[...meaning exactly what in terms of measures and levels?...]
- ...for governments and the private sectors to provide investors with full and timely economic and financial information,...
[...which we are not doing by peddling our current count-nothing unemployment rate...]
- ...and for governments not to insulate investors from risk by bailing them out when times become tough.
[Dear, dear, what a radical thought. It goes against the whole "capitalist" strategy of privatizing and concentrating gain, and socializing and centrifuging risk! The dirty secret of our current rough&toughguy capitalism is that it's thinly veneered corporate socialism. But you can only go so long downsizing and draining your own consumer base and markets before their support of you vanishes.]
Speaking to the Council of Foreign Relations in New York, Mr. Greenspan did not mention current economic conditions in the United States...
[Greenspan is spending an awful lot of time preaching to other economies when his own could use a lot of improvement. Maybe he should speak less for "governments and private sectors" around the world and concentrate on "cleaning his own house" - the USA. Maybe he should quit living in a glass house and remedy America's own economic sins ere he starts "throwing stones" - maybe polish his own "pot" before he starts "calling the kettle black."]
...or provide any hints about whether the Fed would raise interest rates again when it meets next, on Aug. 22....
[Ever notice the similarity between our Fed chairman and the Oracle at Delphi, 2500 years ago. Both were experts at constructing and mouthing ambiguities. They really didn't know.]
Mr. Greenspan broke no new ground in his speech.
But he said it was "essential that we employ the current period of relative international financial stability to address as best we can [sic - Lord, the man can't even speak good English - ed.] some of the more evident short-run potentials for crises."
[That is certainly our Timesizing.com strategy. There was virtually nobody tracking the subsurface deterioration during the Roaring 1920s. We're going to make sure somebody is doing it today, even if it has to be us. "It's nasty work, but...."]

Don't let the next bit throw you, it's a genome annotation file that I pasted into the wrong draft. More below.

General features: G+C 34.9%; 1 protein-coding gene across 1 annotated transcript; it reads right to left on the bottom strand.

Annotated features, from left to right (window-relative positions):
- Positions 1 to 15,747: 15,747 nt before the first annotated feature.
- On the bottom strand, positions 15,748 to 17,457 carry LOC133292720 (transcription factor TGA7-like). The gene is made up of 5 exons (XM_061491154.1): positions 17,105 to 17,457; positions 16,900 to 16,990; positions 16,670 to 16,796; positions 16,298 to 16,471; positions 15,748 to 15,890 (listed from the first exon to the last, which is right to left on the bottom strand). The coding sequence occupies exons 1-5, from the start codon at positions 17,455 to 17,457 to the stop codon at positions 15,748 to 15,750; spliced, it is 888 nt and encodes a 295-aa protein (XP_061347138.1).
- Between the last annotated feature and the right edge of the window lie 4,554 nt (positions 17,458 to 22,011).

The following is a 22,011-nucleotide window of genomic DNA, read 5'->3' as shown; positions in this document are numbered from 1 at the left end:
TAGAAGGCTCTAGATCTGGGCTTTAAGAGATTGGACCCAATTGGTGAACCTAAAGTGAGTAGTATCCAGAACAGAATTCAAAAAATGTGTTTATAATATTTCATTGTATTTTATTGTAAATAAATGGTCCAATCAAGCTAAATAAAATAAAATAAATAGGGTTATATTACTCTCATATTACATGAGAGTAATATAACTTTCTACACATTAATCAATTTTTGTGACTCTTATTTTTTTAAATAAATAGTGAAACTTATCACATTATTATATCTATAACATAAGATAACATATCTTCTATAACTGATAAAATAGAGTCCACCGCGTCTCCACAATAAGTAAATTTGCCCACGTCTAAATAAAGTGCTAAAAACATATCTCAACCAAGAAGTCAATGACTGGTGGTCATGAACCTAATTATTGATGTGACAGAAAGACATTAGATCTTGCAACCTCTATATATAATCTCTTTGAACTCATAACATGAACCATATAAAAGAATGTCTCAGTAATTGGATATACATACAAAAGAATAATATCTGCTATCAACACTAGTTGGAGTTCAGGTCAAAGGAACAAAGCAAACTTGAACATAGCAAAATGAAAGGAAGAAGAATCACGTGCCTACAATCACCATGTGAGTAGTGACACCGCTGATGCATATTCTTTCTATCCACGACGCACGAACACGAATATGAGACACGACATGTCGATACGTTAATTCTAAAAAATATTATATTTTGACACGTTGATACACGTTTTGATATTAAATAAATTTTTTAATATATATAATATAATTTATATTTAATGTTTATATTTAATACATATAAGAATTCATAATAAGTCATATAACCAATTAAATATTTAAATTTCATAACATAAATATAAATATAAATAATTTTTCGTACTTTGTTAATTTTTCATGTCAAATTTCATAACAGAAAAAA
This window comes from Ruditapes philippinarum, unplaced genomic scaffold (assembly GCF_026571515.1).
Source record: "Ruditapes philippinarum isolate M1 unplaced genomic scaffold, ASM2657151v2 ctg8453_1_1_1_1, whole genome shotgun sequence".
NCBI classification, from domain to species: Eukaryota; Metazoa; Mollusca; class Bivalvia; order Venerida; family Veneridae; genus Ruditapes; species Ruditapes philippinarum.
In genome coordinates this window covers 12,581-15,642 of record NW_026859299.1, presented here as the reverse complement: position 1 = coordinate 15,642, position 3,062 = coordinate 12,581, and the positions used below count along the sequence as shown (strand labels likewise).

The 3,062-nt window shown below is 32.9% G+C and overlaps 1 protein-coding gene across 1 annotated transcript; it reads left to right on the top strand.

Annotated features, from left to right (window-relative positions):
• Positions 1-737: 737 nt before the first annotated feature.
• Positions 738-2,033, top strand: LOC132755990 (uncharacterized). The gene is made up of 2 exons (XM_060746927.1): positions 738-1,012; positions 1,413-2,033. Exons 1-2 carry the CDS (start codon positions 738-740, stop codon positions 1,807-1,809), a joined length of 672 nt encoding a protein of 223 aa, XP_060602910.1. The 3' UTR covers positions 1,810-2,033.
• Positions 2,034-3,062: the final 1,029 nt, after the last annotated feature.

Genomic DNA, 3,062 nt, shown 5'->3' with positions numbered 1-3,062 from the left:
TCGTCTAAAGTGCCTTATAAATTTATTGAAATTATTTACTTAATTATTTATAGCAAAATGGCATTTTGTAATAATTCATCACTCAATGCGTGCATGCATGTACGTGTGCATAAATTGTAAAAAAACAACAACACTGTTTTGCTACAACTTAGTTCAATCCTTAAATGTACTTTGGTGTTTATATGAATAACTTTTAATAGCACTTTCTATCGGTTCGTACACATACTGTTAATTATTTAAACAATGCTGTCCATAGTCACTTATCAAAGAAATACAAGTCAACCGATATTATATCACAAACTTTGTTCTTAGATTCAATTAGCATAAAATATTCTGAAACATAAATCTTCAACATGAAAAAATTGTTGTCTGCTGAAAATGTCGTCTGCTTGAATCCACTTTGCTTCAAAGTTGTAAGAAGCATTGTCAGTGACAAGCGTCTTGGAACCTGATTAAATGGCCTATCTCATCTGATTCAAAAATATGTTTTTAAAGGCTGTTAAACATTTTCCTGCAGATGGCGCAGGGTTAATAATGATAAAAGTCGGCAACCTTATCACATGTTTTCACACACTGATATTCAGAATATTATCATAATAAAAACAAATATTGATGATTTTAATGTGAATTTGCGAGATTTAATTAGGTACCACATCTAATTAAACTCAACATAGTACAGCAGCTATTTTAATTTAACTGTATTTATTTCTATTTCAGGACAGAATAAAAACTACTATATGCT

- [Delayed nostrum #1 -]
The key, he said, is to develop "flexible institutions that can adapt to the unforeseeable needs of the next crisis, not financial Maginot lines"....
Timesizing minimizes downturns by keeping people together, employed, and merely trimming a few working hours for everyone, instead of trimming a jobs completely for a few, and a few more, and a few more...and overloading the survivors, thus demoralizing everyone. In addition, Timesizing confers the incomparably competitive feature of continuous training in the workplace, market-targeted via overtime reinvestment. It is so far superior to the laughable "wisdom" of business schools today that it might as well have been intimated by a time traveller. Greenspan needs to adjust his focus for a much wider-vision field.]
- The 60-years-frozen and unenforced American maximum workweek of 40 hours is a financial Maginot line, but Greenspan is not looking at something that obvious and pervasive.
- The record low American training rate today is not exactly what you'd call flexible. Near-sighted US executives think, with Greenspan, that because they can discard employees en masse "without fear of significant legal or cultural disapproval" they have labor force flexibility (see yesterday's item "Technology is heightening job worries, Greenspan says" - Greenspan should be shamed and embarrassed for making such a statement just as Gov. Christie Todd Whitman was recently for frisking that black man three years ago). It's ready and accessible training that makes for labor force flexibility - nothing else comes near it.
- The current common American management strategy of mass firing +/- rehiring is touted as flexible and competitive by American executives, but is actually traumatizing, demoralizing and isolating for everyone else (trauma rigidifies, demoralization de-energizes, and isolation vulnerabilizes) - hardly what you'd call a "flexible institution that can adapt to the unforeseeable needs of the next crisis."
The best insurance against allowing a nasty surprise to develop under the cloak of complexity, he suggested, is to limit the amount of debt in the system.
[Hello, Alan, why aren't you reraising the margin requirements then, as conservatives have been begging you to do for years?! Why aren't you recommending that the ghostly "surplus", if any, be immediately funnelled into our trillions-high national debt to cut the interest payments and give us more flexiblity?!]
- [Delayed nostrum #2 -]
Mr. Greenspan spent much of his speech building a case that countries with both strong banking systems and healthy capital markets [eg: US and Sweden] were far better able to weather financial troubles than countries that have only one or the other....
[As if our banking system is strong when we're merging toward One Giganto Bank, or our capital markets are strong when our P/E ratios are dozens of times higher than loooong-term historic norms? Hel-lo-o. The only reason the US has "come through crises relatively unscathed" was because every scared fatcat elsewhere in the world poured his/er should-have-been-reinvested-at-home billions into the US for safekeeping, purely because of its bigness - yet another unsustainable crash-postponer.]
7/11/2000 glimmers of hope -
- [1 UPsizing - 45 new jobs]
Leo Burnett [USA, in Chicago] to form health care unit, by Bernard Stamler, NYT, C6.